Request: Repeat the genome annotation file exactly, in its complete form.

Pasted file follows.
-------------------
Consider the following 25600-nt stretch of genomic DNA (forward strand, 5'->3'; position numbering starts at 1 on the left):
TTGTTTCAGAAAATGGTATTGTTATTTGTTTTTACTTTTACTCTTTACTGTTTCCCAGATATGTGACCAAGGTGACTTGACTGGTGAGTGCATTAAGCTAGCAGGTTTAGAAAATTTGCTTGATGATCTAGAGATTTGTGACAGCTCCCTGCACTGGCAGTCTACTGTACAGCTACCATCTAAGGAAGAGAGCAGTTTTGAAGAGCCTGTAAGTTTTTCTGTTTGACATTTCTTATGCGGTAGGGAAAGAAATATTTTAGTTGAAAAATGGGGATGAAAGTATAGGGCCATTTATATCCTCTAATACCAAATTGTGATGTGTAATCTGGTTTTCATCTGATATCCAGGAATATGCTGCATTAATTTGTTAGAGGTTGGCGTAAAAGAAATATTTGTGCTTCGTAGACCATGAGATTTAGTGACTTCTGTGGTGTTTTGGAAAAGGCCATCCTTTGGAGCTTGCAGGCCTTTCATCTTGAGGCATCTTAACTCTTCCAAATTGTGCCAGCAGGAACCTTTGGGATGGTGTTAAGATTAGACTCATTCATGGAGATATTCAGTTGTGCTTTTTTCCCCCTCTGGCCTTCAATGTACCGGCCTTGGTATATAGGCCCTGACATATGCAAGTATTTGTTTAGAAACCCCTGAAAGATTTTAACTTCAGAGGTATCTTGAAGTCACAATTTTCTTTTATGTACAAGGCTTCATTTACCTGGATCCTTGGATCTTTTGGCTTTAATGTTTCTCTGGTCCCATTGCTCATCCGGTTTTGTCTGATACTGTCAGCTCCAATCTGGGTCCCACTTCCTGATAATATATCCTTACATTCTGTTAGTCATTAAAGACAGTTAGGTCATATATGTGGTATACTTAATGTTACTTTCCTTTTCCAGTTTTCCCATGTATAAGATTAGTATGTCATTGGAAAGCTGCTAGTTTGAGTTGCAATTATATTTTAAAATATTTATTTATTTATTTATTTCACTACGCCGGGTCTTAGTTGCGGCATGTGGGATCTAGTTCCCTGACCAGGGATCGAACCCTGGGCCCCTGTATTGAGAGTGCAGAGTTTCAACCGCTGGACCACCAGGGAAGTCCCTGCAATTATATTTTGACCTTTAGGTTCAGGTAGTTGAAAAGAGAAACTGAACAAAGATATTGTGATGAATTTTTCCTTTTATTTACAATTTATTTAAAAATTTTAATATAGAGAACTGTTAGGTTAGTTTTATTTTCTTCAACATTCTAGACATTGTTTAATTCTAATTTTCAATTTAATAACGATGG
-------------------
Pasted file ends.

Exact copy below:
Consider the following 25600-nt stretch of genomic DNA (forward strand, 5'->3'; position numbering starts at 1 on the left):
TTGTTTCAGAAAATGGTATTGTTATTTGTTTTTACTTTTACTCTTTACTGTTTCCCAGATATGTGACCAAGGTGACTTGACTGGTGAGTGCATTAAGCTAGCAGGTTTAGAAAATTTGCTTGATGATCTAGAGATTTGTGACAGCTCCCTGCACTGGCAGTCTACTGTACAGCTACCATCTAAGGAAGAGAGCAGTTTTGAAGAGCCTGTAAGTTTTTCTGTTTGACATTTCTTATGCGGTAGGGAAAGAAATATTTTAGTTGAAAAATGGGGATGAAAGTATAGGGCCATTTATATCCTCTAATACCAAATTGTGATGTGTAATCTGGTTTTCATCTGATATCCAGGAATATGCTGCATTAATTTGTTAGAGGTTGGCGTAAAAGAAATATTTGTGCTTCGTAGACCATGAGATTTAGTGACTTCTGTGGTGTTTTGGAAAAGGCCATCCTTTGGAGCTTGCAGGCCTTTCATCTTGAGGCATCTTAACTCTTCCAAATTGTGCCAGCAGGAACCTTTGGGATGGTGTTAAGATTAGACTCATTCATGGAGATATTCAGTTGTGCTTTTTTCCCCCTCTGGCCTTCAATGTACCGGCCTTGGTATATAGGCCCTGACATATGCAAGTATTTGTTTAGAAACCCCTGAAAGATTTTAACTTCAGAGGTATCTTGAAGTCACAATTTTCTTTTATGTACAAGGCTTCATTTACCTGGATCCTTGGATCTTTTGGCTTTAATGTTTCTCTGGTCCCATTGCTCATCCGGTTTTGTCTGATACTGTCAGCTCCAATCTGGGTCCCACTTCCTGATAATATATCCTTACATTCTGTTAGTCATTAAAGACAGTTAGGTCATATATGTGGTATACTTAATGTTACTTTCCTTTTCCAGTTTTCCCATGTATAAGATTAGTATGTCATTGGAAAGCTGCTAGTTTGAGTTGCAATTATATTTTAAAATATTTATTTATTTATTTATTTCACTACGCCGGGTCTTAGTTGCGGCATGTGGGATCTAGTTCCCTGACCAGGGATCGAACCCTGGGCCCCTGTATTGAGAGTGCAGAGTTTCAACCGCTGGACCACCAGGGAAGTCCCTGCAATTATATTTTGACCTTTAGGTTCAGGTAGTTGAAAAGAGAAACTGAACAAAGATATTGTGATGAATTTTTCCTTTTATTTACAATTTATTTAAAAATTTTAATATAGAGAACTGTTAGGTTAGTTTTATTTTCTTCAACATTCTAGACATTGTTTAATTCTAATTTTCAATTTAATAACGATGG